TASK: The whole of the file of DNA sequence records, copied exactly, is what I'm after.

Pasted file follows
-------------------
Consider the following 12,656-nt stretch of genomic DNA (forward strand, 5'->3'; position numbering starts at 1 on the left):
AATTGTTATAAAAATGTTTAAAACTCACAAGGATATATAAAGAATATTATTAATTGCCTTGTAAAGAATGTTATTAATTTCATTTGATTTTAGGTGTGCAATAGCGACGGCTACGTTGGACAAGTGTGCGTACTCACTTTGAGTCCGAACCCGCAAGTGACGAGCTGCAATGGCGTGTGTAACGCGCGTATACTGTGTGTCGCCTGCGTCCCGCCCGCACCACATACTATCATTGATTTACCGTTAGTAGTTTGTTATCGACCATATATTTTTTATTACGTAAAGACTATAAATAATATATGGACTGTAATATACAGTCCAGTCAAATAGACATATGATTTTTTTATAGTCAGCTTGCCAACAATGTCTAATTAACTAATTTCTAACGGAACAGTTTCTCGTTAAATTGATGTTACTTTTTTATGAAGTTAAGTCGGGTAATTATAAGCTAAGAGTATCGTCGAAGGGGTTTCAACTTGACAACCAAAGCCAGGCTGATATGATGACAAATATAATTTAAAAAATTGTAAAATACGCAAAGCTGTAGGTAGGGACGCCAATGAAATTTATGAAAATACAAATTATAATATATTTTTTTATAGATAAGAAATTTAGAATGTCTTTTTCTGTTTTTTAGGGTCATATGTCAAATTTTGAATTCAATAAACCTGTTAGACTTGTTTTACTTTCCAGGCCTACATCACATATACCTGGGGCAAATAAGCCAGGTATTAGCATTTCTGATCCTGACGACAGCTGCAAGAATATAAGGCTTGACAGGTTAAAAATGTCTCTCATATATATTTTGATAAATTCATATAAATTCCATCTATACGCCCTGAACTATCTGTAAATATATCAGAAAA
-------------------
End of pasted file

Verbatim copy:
Consider the following 12,656-nt stretch of genomic DNA (forward strand, 5'->3'; position numbering starts at 1 on the left):
AATTGTTATAAAAATGTTTAAAACTCACAAGGATATATAAAGAATATTATTAATTGCCTTGTAAAGAATGTTATTAATTTCATTTGATTTTAGGTGTGCAATAGCGACGGCTACGTTGGACAAGTGTGCGTACTCACTTTGAGTCCGAACCCGCAAGTGACGAGCTGCAATGGCGTGTGTAACGCGCGTATACTGTGTGTCGCCTGCGTCCCGCCCGCACCACATACTATCATTGATTTACCGTTAGTAGTTTGTTATCGACCATATATTTTTTATTACGTAAAGACTATAAATAATATATGGACTGTAATATACAGTCCAGTCAAATAGACATATGATTTTTTTATAGTCAGCTTGCCAACAATGTCTAATTAACTAATTTCTAACGGAACAGTTTCTCGTTAAATTGATGTTACTTTTTTATGAAGTTAAGTCGGGTAATTATAAGCTAAGAGTATCGTCGAAGGGGTTTCAACTTGACAACCAAAGCCAGGCTGATATGATGACAAATATAATTTAAAAAATTGTAAAATACGCAAAGCTGTAGGTAGGGACGCCAATGAAATTTATGAAAATACAAATTATAATATATTTTTTTATAGATAAGAAATTTAGAATGTCTTTTTCTGTTTTTTAGGGTCATATGTCAAATTTTGAATTCAATAAACCTGTTAGACTTGTTTTACTTTCCAGGCCTACATCACATATACCTGGGGCAAATAAGCCAGGTATTAGCATTTCTGATCCTGACGACAGCTGCAAGAATATAAGGCTTGACAGGTTAAAAATGTCTCTCATATATATTTTGATAAATTCATATAAATTCCATCTATACGCCCTGAACTATCTGTAAATATATCAGAAAA